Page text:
School safety dollars should support mental health, positive behavior support

Written by: Samantha Espinoza
Date Posted: October 12, 2018

Last week we asked state officials to ensure new school safety grants will support more than just hardware improvements and increasing security in our school buildings. The grants, authorized by the Colorado General Assembly earlier this year in response to a deadly school shooting in Parkland, Florida, will provide millions of dollars to Colorado schools. We urged officials to ensure the money supports evidence-based practices to boost student mental health and safety in Colorado schools.

Our President and CEO, Kelly Causey, delivered testimony with our partners Padres & Jóvenes Unidos at a final rule hearing for the grant program, known as the School Security Disbursement Program. The disbursement program is one of four school safety bills passed last session in response to the tragic acts of school violence at Parkland. However it includes the bulk of funding: $30 million of the $35 million carved out for school safety. The legislation allows schools to apply for grants to improve safety through capital construction, hardware installments and training for school building staff who have contact with children and school resource officers.

We know that research on the effectiveness of physical school safety measures such as metal detectors, video cameras, and School Resource Officers is extremely limited. There is not substantial evidence linking these initiatives to reductions in school violence. There is, however, a large body of evidence that shows a student’s exposure to a positive school environment, having close relationships with his or her peers and having positive social interactions reduce the likelihood that he or she will be a perpetrator of school violence.  Research also supports investments in in-school mental health services, behavioral interventions and positive behavioral support. The trainings offered and paid for by the school security disbursement program should reflect this evidence base to promote school safety.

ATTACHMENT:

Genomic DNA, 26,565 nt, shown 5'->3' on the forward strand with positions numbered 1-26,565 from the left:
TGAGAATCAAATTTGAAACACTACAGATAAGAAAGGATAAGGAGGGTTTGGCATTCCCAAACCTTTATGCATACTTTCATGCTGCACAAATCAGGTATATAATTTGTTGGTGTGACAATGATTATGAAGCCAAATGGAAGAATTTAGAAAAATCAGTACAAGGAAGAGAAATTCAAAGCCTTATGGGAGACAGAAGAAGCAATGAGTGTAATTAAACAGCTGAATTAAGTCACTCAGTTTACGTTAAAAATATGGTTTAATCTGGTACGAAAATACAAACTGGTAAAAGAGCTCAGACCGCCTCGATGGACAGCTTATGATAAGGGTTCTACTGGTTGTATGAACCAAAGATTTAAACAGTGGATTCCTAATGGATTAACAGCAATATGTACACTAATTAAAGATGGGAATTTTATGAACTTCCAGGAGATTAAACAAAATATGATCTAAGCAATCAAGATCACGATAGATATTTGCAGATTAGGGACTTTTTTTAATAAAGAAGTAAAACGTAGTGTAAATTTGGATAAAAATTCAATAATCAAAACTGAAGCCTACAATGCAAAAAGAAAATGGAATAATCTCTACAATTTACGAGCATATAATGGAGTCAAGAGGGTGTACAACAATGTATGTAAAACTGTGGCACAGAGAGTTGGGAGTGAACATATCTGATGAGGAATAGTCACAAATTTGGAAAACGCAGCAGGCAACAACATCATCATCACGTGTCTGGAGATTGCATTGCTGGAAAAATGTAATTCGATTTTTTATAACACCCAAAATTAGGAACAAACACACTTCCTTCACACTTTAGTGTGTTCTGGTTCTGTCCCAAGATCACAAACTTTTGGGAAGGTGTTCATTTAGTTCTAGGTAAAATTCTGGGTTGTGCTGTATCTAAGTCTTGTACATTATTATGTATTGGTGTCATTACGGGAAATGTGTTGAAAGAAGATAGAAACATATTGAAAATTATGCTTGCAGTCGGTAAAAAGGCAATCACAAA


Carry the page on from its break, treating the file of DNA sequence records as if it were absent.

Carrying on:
The Colorado Division of Homeland Security is responsible for shaping the disbursement program’s rules that outline how grant dollars can be spent. We urged officials to ensure training for all building staff and school resources officers include the most effective forms of training, including how to promote a positive school environment and how to support student mental health.

Padres & Jóvenes Unidos, a multi-issue organization led by people of color who work for educational equity, racial justice and immigrant rights, passionately echoed these recommendations. Jake Cousins, Director of Communications and Development, highlighted the adverse effects on children of color as a result of increased physical security without addressing the importance of a positive environment in schools. Youth of color are more frequently arrested and referred to law enforcement than their white peers for the same behaviors. Last year, there were 3.6 times more arrests and tickets per black student than there were per white student, and there were 17 percent more arrests and tickets per Latinx student than there were per white student.

Together, the Children’s Campaign and Padres & Jóvenes Unidos made a compelling case for why the Division of Homeland Security should amend the School Security Disbursement Program rules to ensure that Colorado schools are aware of and able to use this significant state investment to implement effective training and mental health supports to promote safety and prevent future violence on school campuses.

Samantha Espinoza

About Samantha Espinoza

Sam joined the Colorado Children’s Campaign staff as a Policy Analyst after serving as their Government Affairs Intern while completing her MSW at the University of Denver. Her portfolio of policy issues includes child health, family planning and maternal and infant mental health. Sam is a military veteran whose greater part of professional experience is grounded in research, advocacy and supporting children who face adversity. Before moving to Denver to pursue her MSW, Sam graduated from Hawaii Pacific University with her bachelor’s degree in sociology and worked as a tutor, specializing in teaching students with behavioral challenges.